As he talks, he sinks back in his chair, but his tunic, supported by the rigid bulletproof vest he wears underneath, remains where it is. It is as if his chest has suddenly inflated. Beneath the flak jacket, he appears painfully thin. His hands shake uncontrollably and he stammers even in Arabic. There are rumors, consistently denied, that Arafat suffers from Parkinson's disease and is still affected by injuries suffered in a plane crash in 1992.
Arafat's apparent ill health and advancing age have fueled private speculation about who will succeed him, but no Palestinian dared raise the subject in public until two weeks ago, when Arafat set out the constitutional procedure. It appears he is not yet ready to relinquish power. The Palestinian leader was involved in a confrontation last week with his main security chief, Col. Jibril Rajoub, during which Arafat reportedly drew his gun and accused Rajoub of seeking the top position.
After an hour, Abu Rudeineh announces it is time for the more formal individual interviews. Arafat is escorted from the room and into his office. A doctor who has been on hand follows with a medical bag. No one will discuss what medication the president is taking. As the interviewer is admitted, Abu Rudeineh commands: ''No questions about his private life. No questions about his wife, his daughter, where he sleeps or where he showers. Be serious, talk politics.''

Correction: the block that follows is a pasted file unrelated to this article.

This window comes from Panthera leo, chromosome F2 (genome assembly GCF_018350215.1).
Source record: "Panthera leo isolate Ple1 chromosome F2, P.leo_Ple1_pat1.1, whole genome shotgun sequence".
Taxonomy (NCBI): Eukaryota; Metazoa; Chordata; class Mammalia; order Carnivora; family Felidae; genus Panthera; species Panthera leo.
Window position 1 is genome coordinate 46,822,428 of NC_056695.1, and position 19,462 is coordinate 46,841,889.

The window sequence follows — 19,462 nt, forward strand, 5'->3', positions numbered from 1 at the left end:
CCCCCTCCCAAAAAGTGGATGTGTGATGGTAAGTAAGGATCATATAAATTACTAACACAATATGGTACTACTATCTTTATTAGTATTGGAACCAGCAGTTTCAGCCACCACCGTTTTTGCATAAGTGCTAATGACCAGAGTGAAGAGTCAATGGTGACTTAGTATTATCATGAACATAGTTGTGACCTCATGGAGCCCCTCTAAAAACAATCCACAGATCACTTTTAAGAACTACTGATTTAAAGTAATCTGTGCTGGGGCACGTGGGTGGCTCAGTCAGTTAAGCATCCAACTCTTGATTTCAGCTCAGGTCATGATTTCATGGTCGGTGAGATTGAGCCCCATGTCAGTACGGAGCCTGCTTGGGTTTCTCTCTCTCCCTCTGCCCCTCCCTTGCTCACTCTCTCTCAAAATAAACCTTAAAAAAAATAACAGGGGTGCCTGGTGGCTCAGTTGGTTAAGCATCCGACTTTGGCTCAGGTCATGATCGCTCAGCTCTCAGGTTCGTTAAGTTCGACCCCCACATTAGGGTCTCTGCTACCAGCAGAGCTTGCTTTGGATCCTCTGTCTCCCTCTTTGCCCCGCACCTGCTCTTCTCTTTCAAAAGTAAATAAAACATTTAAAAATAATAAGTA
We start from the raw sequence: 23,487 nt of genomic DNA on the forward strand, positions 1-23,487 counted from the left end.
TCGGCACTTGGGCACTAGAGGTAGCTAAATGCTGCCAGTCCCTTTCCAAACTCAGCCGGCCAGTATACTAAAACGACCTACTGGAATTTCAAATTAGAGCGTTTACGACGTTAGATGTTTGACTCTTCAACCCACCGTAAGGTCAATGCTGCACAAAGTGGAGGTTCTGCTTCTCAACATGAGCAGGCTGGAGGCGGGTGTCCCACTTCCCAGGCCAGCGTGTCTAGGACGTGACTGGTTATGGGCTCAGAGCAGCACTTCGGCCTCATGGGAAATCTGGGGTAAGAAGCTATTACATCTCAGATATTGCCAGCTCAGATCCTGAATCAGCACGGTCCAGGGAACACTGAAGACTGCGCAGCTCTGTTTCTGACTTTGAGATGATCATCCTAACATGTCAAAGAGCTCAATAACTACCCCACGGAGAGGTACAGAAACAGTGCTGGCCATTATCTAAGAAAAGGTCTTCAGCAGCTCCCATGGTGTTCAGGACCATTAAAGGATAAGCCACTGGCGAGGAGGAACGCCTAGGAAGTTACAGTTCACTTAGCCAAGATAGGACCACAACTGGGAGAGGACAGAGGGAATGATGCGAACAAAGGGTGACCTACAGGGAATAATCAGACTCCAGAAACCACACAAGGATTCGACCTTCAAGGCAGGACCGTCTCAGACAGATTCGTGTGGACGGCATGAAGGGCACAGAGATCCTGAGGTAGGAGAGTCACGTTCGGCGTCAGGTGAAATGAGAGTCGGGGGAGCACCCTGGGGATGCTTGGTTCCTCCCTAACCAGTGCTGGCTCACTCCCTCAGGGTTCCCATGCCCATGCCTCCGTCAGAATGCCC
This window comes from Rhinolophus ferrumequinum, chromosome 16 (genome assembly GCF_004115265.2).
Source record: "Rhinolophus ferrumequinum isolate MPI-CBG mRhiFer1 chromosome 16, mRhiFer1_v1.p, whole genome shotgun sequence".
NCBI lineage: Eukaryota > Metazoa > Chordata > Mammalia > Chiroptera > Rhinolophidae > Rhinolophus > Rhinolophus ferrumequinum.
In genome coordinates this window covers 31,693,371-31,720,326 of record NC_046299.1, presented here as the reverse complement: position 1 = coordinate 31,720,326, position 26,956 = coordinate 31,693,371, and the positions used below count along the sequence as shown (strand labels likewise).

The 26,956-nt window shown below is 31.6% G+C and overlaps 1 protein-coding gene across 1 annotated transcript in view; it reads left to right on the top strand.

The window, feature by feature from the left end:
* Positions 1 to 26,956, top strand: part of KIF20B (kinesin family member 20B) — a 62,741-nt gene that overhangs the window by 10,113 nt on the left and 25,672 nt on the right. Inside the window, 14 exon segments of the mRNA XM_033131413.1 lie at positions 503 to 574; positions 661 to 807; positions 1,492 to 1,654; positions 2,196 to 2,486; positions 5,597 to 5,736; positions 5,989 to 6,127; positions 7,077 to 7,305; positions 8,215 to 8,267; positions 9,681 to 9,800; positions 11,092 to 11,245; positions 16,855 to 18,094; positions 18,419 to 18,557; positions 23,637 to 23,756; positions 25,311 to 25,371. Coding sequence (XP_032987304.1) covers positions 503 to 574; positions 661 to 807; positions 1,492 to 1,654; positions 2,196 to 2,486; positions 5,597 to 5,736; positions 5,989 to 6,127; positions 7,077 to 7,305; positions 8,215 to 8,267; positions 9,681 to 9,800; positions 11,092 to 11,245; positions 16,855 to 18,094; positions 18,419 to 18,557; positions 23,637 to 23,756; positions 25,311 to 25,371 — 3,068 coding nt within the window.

Arafat spends up to an hour with each reporter, repeating prepared mini-speeches he has been reciting for weeks. He vows that Palestinians will ultimately have their own independent state.
Any journalist who departs from the script is thrown out. When the BBC's Lyse Doucet dares to question whether Arafat has really imprisoned Islamic terrorists, he angrily declares the interview over and has her escorted from the building.
The last journalists leave at 1 a.m. Arafat returns to his office and continues his paperwork until about 3 a.m., when he goes to sleep, according to his aides.
Efraim Inbar, chairman of the Begin-Sadat Center for Strategic Studies at Bar-Ilan University, says he believes Arafat will remain in power until he dies but will never establish a Palestinian state.
''Arafat is such a towering figure in the Palestinian national movement that he will never be replaced, nor allow anyone else to develop,'' Inbar says. ''He succeeded in bringing the Palestinian issue to the attention of the world, and he brought the PLO to Palestine itself. But he failed to establish a state even when he had the opportunity to do so.''
At 11 the next morning, Arafat will awake to another noisy demonstration of supporters. Yet another group of reporters will make their way to the Grand Park Hotel, ready to be charmed and dined by the king of Ramallah.